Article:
Henry and Hannah Arnold lived in Skaneateles for just a few years, coming here from Canada in the early 1800s, most probably to be close to Hannah’s sister, Jacintha, wife of John Ten Eyck, our postmaster from 1813-1817. The Arnolds lived in a small frame house that Hannah bought from John Legg, just across the street from the Ten Eyck house (which was on the site of today’s St. James’ Episcopal Church).
Henry Arnold was born in New Haven, Connecticut, in 1772. His mother died when he was a young boy, and his step-mother felt that he and his two brothers were annoying, so the boys were raised by a maiden aunt, their father’s sister. Henry, who went by “Harry” in the family circle, married Hannah Ten Eyck of New York City in 1796. He made his way as a merchant, and also saw to land holdings in Canada, granted to his family by the British government.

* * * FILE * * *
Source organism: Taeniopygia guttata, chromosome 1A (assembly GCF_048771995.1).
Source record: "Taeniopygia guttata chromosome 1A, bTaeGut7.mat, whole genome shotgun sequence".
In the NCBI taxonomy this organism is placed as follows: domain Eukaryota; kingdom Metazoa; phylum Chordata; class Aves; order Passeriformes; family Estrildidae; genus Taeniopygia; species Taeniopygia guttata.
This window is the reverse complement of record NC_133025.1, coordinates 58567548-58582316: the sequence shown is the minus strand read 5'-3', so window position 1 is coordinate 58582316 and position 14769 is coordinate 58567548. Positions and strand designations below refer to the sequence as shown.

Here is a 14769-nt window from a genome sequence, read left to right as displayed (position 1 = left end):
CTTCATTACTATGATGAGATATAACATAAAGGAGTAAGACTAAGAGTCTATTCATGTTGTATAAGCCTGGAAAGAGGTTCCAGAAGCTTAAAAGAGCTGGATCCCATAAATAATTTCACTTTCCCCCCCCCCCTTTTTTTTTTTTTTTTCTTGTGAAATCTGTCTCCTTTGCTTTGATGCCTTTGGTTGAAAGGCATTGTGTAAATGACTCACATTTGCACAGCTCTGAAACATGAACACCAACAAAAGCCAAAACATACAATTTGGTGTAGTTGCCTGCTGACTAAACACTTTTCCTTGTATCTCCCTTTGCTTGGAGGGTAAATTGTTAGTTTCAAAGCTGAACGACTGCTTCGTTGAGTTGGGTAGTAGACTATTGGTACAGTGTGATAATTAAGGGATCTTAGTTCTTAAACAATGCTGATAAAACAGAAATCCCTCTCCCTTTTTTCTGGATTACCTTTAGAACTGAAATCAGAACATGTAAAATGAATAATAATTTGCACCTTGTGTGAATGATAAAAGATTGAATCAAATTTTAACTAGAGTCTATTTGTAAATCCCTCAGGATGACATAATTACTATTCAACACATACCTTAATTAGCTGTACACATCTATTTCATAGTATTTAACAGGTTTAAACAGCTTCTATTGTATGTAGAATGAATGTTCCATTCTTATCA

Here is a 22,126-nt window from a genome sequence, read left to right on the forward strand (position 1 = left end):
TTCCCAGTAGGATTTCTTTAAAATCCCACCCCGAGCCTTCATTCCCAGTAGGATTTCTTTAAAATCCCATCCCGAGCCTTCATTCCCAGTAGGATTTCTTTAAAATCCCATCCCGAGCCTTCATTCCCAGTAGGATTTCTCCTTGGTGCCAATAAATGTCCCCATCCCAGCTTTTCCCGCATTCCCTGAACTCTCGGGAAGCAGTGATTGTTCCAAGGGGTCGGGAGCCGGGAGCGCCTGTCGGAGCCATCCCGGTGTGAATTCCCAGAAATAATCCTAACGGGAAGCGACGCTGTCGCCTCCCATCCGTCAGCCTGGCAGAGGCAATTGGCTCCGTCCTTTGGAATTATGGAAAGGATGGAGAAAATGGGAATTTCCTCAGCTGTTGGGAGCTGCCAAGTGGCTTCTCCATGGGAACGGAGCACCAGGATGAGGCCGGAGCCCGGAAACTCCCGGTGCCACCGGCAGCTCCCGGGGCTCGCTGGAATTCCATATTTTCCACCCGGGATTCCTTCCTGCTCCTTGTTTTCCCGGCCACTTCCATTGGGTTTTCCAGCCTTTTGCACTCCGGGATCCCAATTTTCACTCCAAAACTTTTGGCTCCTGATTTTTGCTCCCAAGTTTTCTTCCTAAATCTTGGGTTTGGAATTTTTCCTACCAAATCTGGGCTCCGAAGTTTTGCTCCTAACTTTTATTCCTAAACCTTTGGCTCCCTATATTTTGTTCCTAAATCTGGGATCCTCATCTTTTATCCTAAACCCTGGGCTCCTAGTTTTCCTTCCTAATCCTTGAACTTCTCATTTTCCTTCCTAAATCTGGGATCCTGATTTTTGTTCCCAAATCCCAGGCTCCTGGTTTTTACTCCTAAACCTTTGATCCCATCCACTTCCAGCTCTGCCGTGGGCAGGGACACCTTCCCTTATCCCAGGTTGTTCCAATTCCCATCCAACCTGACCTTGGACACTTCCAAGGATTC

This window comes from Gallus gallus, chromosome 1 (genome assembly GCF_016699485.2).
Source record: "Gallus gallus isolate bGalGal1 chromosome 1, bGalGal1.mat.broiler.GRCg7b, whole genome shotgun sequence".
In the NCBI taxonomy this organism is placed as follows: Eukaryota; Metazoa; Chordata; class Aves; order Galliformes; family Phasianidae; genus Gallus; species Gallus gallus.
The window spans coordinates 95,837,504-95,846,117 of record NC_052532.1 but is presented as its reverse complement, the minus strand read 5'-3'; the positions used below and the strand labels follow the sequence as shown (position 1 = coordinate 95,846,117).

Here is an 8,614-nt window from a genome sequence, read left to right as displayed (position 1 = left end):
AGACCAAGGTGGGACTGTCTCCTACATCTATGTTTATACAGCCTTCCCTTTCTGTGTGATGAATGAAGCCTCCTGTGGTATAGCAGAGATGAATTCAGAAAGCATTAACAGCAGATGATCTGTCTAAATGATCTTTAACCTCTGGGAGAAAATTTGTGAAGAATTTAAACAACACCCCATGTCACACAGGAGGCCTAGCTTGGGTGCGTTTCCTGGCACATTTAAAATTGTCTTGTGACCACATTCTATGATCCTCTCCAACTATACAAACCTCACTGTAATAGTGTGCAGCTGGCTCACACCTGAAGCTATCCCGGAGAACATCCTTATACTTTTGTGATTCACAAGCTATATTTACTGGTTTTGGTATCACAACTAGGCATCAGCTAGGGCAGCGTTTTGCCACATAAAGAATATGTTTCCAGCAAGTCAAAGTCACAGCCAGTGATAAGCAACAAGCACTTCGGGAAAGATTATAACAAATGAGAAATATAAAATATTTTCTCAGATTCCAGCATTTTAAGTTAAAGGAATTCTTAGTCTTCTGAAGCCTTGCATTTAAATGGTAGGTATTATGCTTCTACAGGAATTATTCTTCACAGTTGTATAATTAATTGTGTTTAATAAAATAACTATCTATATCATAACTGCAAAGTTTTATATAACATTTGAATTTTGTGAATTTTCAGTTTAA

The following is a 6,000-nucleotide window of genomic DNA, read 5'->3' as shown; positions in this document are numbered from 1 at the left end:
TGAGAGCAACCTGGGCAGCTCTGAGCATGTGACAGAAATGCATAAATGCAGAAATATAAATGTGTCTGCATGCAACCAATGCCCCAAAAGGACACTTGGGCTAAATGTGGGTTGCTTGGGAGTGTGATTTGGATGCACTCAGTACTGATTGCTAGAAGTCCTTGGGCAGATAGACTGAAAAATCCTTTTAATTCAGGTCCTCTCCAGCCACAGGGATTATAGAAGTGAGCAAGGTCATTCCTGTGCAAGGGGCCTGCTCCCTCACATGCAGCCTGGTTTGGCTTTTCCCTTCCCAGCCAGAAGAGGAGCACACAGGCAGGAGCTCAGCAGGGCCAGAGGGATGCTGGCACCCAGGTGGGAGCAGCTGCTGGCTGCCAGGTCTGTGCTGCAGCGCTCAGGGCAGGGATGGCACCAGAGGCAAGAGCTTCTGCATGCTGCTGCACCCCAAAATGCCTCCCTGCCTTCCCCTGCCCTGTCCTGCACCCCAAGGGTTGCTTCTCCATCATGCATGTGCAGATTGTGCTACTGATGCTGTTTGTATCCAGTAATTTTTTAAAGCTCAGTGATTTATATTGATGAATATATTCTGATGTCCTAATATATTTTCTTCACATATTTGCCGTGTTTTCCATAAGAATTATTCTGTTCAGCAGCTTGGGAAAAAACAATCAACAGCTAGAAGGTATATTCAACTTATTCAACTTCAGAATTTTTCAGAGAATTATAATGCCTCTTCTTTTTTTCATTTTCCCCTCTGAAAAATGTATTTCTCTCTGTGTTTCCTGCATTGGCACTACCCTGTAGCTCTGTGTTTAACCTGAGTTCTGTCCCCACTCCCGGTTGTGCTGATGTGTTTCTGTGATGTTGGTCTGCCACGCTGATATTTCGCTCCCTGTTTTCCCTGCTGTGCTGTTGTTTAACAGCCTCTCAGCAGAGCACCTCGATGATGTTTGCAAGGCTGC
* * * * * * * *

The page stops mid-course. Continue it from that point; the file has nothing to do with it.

Some attribute the Arnolds’ short stay in Skaneateles to the fact that Henry’s father was General Benedict Arnold, who fell out with the Second Continental Congress and attempted to deliver West Point into British hands in 1780, during the American Revolution. Henry was seven years old at the time, and could hardly have been in on the plot, but it has been hinted that the people of Skaneateles treated him as a co-conspirator.
A lake view not being sufficient for happiness, Henry and Hannah Arnold removed themselves first to Canada and then to New York City, where Henry died in 1826. Hannah died two years later. The Arnolds left one daughter, Sophia, the only survivor of their eleven children.
* * *
“Kin of Traitor Once Lived Here” Skaneateles Press, October 24, 1939; “Not Benedict Arnold’s Brother, but His Son Who Lived Here” Skaneateles Press, November 8, 1957; Wikipedia